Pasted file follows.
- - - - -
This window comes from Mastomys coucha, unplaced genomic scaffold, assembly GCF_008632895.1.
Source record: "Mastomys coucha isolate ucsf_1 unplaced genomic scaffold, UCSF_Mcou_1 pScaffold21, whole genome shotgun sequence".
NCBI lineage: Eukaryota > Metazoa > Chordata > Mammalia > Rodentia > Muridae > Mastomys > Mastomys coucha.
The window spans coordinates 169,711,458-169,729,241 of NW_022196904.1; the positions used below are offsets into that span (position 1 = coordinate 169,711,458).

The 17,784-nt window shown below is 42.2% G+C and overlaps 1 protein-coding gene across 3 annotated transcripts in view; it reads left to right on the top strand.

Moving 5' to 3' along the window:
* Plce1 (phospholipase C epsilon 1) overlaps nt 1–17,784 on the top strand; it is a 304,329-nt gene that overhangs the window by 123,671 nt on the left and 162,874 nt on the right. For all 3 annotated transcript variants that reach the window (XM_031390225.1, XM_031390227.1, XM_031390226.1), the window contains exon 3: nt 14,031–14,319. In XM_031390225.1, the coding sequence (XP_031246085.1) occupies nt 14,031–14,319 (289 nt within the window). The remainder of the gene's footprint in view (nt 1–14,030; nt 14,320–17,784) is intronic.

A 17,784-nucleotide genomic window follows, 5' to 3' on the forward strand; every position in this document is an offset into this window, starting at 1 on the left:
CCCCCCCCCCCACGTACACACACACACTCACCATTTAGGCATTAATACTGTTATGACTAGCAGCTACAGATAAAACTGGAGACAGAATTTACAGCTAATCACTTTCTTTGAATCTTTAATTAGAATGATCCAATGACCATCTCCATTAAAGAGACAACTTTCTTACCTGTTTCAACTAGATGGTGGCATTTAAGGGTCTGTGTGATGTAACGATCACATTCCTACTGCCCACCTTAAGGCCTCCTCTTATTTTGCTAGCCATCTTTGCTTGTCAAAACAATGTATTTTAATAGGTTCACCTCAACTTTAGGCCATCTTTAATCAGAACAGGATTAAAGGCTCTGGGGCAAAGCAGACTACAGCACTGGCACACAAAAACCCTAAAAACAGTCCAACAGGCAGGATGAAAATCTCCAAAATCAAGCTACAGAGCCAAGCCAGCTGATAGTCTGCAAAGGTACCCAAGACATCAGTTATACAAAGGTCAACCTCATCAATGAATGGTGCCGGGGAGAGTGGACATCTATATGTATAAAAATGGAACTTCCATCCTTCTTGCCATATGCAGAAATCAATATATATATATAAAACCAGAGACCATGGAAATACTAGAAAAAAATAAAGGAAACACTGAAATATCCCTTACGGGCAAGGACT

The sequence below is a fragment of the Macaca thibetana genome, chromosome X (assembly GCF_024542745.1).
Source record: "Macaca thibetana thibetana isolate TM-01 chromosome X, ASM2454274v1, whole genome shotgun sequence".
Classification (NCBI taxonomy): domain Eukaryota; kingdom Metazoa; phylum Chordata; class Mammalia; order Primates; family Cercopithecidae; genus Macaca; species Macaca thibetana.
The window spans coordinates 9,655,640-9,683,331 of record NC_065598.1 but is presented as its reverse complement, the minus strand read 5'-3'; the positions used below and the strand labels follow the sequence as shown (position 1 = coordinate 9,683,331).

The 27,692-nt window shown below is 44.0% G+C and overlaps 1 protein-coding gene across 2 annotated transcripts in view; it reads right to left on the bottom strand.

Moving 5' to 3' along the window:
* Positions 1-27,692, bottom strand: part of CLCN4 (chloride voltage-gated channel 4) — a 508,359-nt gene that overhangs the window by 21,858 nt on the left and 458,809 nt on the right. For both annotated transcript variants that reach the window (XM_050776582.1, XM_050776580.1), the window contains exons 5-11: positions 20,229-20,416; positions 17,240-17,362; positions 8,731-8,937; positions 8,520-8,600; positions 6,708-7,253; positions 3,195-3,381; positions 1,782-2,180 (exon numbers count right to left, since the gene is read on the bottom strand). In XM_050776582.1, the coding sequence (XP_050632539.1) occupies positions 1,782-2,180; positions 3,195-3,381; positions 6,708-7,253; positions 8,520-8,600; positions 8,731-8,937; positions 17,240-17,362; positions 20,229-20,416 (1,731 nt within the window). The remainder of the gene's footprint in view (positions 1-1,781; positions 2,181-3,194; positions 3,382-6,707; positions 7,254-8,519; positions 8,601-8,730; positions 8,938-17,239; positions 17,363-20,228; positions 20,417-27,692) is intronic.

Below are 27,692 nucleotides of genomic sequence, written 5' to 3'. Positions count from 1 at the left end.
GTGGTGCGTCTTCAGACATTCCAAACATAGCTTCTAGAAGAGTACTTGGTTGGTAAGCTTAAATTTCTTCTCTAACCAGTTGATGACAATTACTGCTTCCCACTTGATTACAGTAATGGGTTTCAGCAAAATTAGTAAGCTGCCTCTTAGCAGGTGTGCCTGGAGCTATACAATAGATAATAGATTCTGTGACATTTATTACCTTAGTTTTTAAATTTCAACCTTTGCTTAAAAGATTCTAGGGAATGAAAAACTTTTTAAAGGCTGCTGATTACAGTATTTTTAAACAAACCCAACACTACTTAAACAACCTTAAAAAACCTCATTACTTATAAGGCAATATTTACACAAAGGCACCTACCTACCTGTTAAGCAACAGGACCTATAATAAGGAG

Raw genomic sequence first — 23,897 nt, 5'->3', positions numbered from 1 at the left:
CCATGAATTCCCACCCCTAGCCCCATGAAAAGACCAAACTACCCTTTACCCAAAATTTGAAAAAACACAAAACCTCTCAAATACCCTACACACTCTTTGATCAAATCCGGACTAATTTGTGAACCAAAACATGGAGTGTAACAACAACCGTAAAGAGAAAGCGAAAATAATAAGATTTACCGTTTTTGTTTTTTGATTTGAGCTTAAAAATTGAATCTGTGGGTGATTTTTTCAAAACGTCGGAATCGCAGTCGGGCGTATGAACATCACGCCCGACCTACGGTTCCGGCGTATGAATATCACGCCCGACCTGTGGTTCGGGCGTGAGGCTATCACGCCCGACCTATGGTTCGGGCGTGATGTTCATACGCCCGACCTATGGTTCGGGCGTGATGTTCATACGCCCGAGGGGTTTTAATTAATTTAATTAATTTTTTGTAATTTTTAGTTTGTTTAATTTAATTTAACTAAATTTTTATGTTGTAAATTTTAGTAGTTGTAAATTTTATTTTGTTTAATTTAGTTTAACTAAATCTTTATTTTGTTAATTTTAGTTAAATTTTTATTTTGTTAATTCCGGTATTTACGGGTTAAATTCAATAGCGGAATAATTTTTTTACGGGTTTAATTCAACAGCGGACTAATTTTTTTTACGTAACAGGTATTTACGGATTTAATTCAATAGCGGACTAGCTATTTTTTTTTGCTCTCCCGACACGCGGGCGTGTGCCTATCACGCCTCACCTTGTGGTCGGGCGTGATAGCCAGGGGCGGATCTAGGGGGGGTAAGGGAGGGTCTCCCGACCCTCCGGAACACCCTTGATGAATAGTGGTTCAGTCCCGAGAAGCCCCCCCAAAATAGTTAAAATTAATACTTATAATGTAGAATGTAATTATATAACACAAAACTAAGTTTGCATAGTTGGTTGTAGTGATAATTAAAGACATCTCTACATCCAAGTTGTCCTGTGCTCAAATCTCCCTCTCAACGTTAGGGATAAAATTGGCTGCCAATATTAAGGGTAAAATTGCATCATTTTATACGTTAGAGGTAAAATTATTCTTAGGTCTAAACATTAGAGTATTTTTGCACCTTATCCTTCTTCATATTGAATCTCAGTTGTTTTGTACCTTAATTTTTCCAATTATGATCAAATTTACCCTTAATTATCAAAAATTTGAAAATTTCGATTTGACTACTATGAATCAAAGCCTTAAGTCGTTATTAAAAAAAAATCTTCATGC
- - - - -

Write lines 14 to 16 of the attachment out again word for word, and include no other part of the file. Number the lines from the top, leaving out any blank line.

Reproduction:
The 27,692-nt window shown below is 44.0% G+C and overlaps 1 protein-coding gene across 2 annotated transcripts in view; it reads right to left on the bottom strand.

Moving 5' to 3' along the window:
* Positions 1-27,692, bottom strand: part of CLCN4 (chloride voltage-gated channel 4) — a 508,359-nt gene that overhangs the window by 21,858 nt on the left and 458,809 nt on the right. For both annotated transcript variants that reach the window (XM_050776582.1, XM_050776580.1), the window contains exons 5-11: positions 20,229-20,416; positions 17,240-17,362; positions 8,731-8,937; positions 8,520-8,600; positions 6,708-7,253; positions 3,195-3,381; positions 1,782-2,180 (exon numbers count right to left, since the gene is read on the bottom strand). In XM_050776582.1, the coding sequence (XP_050632539.1) occupies positions 1,782-2,180; positions 3,195-3,381; positions 6,708-7,253; positions 8,520-8,600; positions 8,731-8,937; positions 17,240-17,362; positions 20,229-20,416 (1,731 nt within the window). The remainder of the gene's footprint in view (positions 1-1,781; positions 2,181-3,194; positions 3,382-6,707; positions 7,254-8,519; positions 8,601-8,730; positions 8,938-17,239; positions 17,363-20,228; positions 20,417-27,692) is intronic.